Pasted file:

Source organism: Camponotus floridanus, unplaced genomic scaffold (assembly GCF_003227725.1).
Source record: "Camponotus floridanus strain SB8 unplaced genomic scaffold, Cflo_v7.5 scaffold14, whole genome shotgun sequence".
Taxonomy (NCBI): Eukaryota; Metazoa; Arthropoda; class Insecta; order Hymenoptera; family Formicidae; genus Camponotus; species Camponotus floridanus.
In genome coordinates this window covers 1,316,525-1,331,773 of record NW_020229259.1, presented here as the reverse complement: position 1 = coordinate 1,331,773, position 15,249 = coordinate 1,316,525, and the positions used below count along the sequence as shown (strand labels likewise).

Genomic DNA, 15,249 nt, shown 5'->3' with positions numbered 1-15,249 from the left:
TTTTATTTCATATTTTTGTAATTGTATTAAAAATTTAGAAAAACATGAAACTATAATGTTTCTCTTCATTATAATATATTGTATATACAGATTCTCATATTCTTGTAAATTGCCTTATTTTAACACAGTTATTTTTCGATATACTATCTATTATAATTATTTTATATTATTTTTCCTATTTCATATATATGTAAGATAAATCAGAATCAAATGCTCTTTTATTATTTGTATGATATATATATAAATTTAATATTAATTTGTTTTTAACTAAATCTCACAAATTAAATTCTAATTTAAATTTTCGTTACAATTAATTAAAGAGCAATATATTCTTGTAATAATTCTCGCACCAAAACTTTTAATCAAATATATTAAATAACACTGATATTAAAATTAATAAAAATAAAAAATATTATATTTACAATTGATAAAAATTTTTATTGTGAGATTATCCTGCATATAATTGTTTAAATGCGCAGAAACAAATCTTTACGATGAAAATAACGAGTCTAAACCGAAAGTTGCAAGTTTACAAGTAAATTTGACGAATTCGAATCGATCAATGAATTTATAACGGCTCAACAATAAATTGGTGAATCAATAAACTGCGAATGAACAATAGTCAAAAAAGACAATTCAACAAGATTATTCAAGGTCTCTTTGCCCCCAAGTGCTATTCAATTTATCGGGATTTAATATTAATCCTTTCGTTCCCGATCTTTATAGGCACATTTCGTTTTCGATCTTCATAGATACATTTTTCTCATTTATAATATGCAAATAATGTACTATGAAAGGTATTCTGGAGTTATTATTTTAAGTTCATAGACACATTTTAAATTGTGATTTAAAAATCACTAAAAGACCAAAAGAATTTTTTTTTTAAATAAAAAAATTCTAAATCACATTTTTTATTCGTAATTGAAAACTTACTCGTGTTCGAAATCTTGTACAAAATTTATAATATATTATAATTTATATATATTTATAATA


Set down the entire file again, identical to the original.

Source organism: Camponotus floridanus, unplaced genomic scaffold (assembly GCF_003227725.1).
Source record: "Camponotus floridanus strain SB8 unplaced genomic scaffold, Cflo_v7.5 scaffold14, whole genome shotgun sequence".
Taxonomy (NCBI): Eukaryota; Metazoa; Arthropoda; class Insecta; order Hymenoptera; family Formicidae; genus Camponotus; species Camponotus floridanus.
In genome coordinates this window covers 1,316,525-1,331,773 of record NW_020229259.1, presented here as the reverse complement: position 1 = coordinate 1,331,773, position 15,249 = coordinate 1,316,525, and the positions used below count along the sequence as shown (strand labels likewise).

Genomic DNA, 15,249 nt, shown 5'->3' with positions numbered 1-15,249 from the left:
TTTTATTTCATATTTTTGTAATTGTATTAAAAATTTAGAAAAACATGAAACTATAATGTTTCTCTTCATTATAATATATTGTATATACAGATTCTCATATTCTTGTAAATTGCCTTATTTTAACACAGTTATTTTTCGATATACTATCTATTATAATTATTTTATATTATTTTTCCTATTTCATATATATGTAAGATAAATCAGAATCAAATGCTCTTTTATTATTTGTATGATATATATATAAATTTAATATTAATTTGTTTTTAACTAAATCTCACAAATTAAATTCTAATTTAAATTTTCGTTACAATTAATTAAAGAGCAATATATTCTTGTAATAATTCTCGCACCAAAACTTTTAATCAAATATATTAAATAACACTGATATTAAAATTAATAAAAATAAAAAATATTATATTTACAATTGATAAAAATTTTTATTGTGAGATTATCCTGCATATAATTGTTTAAATGCGCAGAAACAAATCTTTACGATGAAAATAACGAGTCTAAACCGAAAGTTGCAAGTTTACAAGTAAATTTGACGAATTCGAATCGATCAATGAATTTATAACGGCTCAACAATAAATTGGTGAATCAATAAACTGCGAATGAACAATAGTCAAAAAAGACAATTCAACAAGATTATTCAAGGTCTCTTTGCCCCCAAGTGCTATTCAATTTATCGGGATTTAATATTAATCCTTTCGTTCCCGATCTTTATAGGCACATTTCGTTTTCGATCTTCATAGATACATTTTTCTCATTTATAATATGCAAATAATGTACTATGAAAGGTATTCTGGAGTTATTATTTTAAGTTCATAGACACATTTTAAATTGTGATTTAAAAATCACTAAAAGACCAAAAGAATTTTTTTTTTAAATAAAAAAATTCTAAATCACATTTTTTATTCGTAATTGAAAACTTACTCGTGTTCGAAATCTTGTACAAAATTTATAATATATTATAATTTATATATATTTATAATA